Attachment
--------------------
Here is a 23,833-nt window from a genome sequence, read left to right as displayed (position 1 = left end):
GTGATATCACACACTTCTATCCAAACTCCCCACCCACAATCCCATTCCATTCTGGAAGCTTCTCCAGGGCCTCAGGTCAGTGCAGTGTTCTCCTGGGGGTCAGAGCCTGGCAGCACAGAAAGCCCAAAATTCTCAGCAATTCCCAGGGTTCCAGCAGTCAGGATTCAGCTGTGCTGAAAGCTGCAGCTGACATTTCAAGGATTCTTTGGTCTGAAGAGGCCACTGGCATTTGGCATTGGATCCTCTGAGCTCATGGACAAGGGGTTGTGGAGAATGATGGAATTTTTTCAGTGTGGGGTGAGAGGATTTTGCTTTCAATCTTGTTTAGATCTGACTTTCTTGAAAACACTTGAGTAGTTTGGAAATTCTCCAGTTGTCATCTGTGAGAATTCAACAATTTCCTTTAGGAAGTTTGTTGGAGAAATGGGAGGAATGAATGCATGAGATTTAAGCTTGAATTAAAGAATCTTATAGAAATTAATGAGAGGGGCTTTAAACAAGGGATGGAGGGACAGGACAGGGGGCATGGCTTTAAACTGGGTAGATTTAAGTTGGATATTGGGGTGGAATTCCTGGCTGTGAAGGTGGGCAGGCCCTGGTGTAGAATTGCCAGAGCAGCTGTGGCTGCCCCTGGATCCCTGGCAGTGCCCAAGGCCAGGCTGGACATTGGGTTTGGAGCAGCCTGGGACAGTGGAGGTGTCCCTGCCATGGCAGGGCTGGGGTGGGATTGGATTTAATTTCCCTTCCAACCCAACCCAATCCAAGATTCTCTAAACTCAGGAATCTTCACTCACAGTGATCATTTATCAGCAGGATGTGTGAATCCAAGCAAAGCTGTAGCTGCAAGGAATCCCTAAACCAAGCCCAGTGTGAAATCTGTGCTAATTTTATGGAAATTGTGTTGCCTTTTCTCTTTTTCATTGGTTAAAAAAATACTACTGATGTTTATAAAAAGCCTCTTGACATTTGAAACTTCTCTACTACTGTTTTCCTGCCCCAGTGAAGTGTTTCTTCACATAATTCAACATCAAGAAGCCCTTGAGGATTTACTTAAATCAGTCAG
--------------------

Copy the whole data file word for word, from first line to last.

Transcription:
Here is a 23,833-nt window from a genome sequence, read left to right as displayed (position 1 = left end):
GTGATATCACACACTTCTATCCAAACTCCCCACCCACAATCCCATTCCATTCTGGAAGCTTCTCCAGGGCCTCAGGTCAGTGCAGTGTTCTCCTGGGGGTCAGAGCCTGGCAGCACAGAAAGCCCAAAATTCTCAGCAATTCCCAGGGTTCCAGCAGTCAGGATTCAGCTGTGCTGAAAGCTGCAGCTGACATTTCAAGGATTCTTTGGTCTGAAGAGGCCACTGGCATTTGGCATTGGATCCTCTGAGCTCATGGACAAGGGGTTGTGGAGAATGATGGAATTTTTTCAGTGTGGGGTGAGAGGATTTTGCTTTCAATCTTGTTTAGATCTGACTTTCTTGAAAACACTTGAGTAGTTTGGAAATTCTCCAGTTGTCATCTGTGAGAATTCAACAATTTCCTTTAGGAAGTTTGTTGGAGAAATGGGAGGAATGAATGCATGAGATTTAAGCTTGAATTAAAGAATCTTATAGAAATTAATGAGAGGGGCTTTAAACAAGGGATGGAGGGACAGGACAGGGGGCATGGCTTTAAACTGGGTAGATTTAAGTTGGATATTGGGGTGGAATTCCTGGCTGTGAAGGTGGGCAGGCCCTGGTGTAGAATTGCCAGAGCAGCTGTGGCTGCCCCTGGATCCCTGGCAGTGCCCAAGGCCAGGCTGGACATTGGGTTTGGAGCAGCCTGGGACAGTGGAGGTGTCCCTGCCATGGCAGGGCTGGGGTGGGATTGGATTTAATTTCCCTTCCAACCCAACCCAATCCAAGATTCTCTAAACTCAGGAATCTTCACTCACAGTGATCATTTATCAGCAGGATGTGTGAATCCAAGCAAAGCTGTAGCTGCAAGGAATCCCTAAACCAAGCCCAGTGTGAAATCTGTGCTAATTTTATGGAAATTGTGTTGCCTTTTCTCTTTTTCATTGGTTAAAAAAATACTACTGATGTTTATAAAAAGCCTCTTGACATTTGAAACTTCTCTACTACTGTTTTCCTGCCCCAGTGAAGTGTTTCTTCACATAATTCAACATCAAGAAGCCCTTGAGGATTTACTTAAATCAGTCAG